Formerly located out of Neyshaboor Gate, it is now situated in the city center near Khayyam Square. Dating back to the safavid period, it is four-aivan construction and enjoys 24 chambers around the interior courtyard. It was used as a poor house in the Qajar period and as a garrison in the Pahlavi period.
After the Islamic Revolution of Iran it was under the authority of
Jahad-e Sazandegi Organization. In 1988 Cultural Heritage Organization began to restore the structure. In 1955, contemporary to the holding of the celebration congress of ‘Attar Nayshaburi, it was inaugurated as a cultural complex and a museum.
The construction was restored in order to have a presentation centre for the traditional handicrafts and support the native craftsmen. Displaying superb pre-Islamic and contemporary objects of Neyshaboor, the museum is located on the eastern boundary of the structure. The carvansary includes a theatre and a traditional tea-house and chambers displaying traditional arts and handicrafts such as mat braiding, give weaving, carpet weaving, turquoise carving, illumination, miniature, mosaic work, lattice work, mosaic faience, tile working, pottery, traditional clothing, gifts of Neyshaboor, traditional photographer`s studio, making traditional instruments and riddle making.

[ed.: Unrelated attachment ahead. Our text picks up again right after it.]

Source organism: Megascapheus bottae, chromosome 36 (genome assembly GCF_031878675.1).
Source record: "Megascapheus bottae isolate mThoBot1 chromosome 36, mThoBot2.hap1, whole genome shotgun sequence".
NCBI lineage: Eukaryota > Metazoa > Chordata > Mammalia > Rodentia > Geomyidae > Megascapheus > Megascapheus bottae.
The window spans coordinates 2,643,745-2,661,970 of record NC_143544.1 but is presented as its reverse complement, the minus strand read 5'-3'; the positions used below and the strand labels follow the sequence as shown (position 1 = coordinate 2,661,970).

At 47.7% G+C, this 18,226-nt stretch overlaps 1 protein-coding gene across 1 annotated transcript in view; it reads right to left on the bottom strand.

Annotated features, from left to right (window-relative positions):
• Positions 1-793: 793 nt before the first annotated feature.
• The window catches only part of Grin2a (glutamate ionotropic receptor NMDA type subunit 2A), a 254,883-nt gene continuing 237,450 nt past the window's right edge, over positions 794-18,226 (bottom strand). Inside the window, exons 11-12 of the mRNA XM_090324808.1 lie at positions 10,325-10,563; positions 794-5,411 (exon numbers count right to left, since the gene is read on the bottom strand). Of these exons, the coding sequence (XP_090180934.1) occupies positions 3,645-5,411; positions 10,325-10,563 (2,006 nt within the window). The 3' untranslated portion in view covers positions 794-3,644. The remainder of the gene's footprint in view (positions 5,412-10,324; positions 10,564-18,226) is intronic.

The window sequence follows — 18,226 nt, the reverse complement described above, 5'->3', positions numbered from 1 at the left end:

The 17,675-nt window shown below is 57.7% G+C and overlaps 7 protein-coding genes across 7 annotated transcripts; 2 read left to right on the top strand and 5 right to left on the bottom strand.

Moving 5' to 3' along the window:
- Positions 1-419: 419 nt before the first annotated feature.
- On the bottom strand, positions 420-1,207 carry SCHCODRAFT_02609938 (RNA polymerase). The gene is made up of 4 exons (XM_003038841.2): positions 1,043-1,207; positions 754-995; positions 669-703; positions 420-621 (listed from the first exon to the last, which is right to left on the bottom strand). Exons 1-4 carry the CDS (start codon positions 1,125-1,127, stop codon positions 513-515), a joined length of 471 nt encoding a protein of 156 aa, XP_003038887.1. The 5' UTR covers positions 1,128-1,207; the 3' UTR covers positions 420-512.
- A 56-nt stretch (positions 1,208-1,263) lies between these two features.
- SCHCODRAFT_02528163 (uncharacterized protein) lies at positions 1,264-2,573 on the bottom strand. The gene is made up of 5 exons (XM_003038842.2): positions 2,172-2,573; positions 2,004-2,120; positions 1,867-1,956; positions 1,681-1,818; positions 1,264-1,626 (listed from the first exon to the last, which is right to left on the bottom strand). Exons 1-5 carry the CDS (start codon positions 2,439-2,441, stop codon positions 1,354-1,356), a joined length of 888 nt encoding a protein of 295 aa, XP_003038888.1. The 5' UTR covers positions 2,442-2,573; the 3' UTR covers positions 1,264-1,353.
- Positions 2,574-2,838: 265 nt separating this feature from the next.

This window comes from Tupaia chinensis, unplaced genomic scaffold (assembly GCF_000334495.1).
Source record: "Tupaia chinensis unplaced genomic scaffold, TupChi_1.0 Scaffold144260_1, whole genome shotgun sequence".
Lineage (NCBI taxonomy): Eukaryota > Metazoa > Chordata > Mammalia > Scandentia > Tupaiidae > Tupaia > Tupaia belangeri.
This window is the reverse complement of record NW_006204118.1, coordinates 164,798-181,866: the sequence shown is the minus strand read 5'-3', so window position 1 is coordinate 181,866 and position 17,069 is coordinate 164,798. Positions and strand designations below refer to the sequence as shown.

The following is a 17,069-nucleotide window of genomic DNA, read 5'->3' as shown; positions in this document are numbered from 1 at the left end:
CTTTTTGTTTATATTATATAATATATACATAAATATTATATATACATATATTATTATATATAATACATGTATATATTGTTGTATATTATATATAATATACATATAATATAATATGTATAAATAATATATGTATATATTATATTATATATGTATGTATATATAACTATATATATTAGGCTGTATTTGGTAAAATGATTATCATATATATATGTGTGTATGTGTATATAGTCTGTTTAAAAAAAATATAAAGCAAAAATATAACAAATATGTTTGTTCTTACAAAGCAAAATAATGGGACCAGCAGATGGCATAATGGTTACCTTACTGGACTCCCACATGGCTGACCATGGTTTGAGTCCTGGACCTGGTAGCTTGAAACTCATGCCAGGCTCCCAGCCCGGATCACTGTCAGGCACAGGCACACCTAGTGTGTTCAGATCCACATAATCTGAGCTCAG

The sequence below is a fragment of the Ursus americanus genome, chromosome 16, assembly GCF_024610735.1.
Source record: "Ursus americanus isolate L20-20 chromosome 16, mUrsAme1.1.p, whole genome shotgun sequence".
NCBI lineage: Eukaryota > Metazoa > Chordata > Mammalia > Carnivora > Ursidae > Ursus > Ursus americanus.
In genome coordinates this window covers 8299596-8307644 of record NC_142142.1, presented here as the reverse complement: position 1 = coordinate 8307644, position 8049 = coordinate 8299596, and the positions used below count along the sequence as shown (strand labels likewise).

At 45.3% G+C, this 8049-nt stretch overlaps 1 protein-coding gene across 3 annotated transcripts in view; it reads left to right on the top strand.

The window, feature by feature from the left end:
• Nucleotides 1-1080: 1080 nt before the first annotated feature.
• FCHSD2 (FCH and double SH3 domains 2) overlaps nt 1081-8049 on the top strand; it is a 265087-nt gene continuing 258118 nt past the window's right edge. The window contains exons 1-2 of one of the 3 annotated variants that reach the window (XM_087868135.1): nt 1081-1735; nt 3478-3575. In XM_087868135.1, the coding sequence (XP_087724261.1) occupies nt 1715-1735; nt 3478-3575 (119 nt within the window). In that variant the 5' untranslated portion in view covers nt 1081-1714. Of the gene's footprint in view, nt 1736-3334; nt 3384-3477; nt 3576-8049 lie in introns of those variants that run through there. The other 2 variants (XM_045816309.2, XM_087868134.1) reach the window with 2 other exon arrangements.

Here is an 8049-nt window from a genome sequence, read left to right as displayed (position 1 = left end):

In order to support the Iranian culture and art, the Cultural Heritage Organization organises educational classes such as pottery, tile making, ceramic making, traditional artistic works.
Its National Monuments Registration Number is 3.1230.
Some other carvansaries are located on the Silk-Road, near Neyshaboor was well. The most important of them are Shooryab Carvansary, situated 50 km southwest of Neyshaboor, in Shooryab village. Dating back to the Qajar period, it is one of the most handsome and resplendent carvansaries. Other carvansaries are Chahsalar, south of the city, Qadamgah and Qal´eh Vazir, on the road to Mashhad. Each of them enjoys special importance.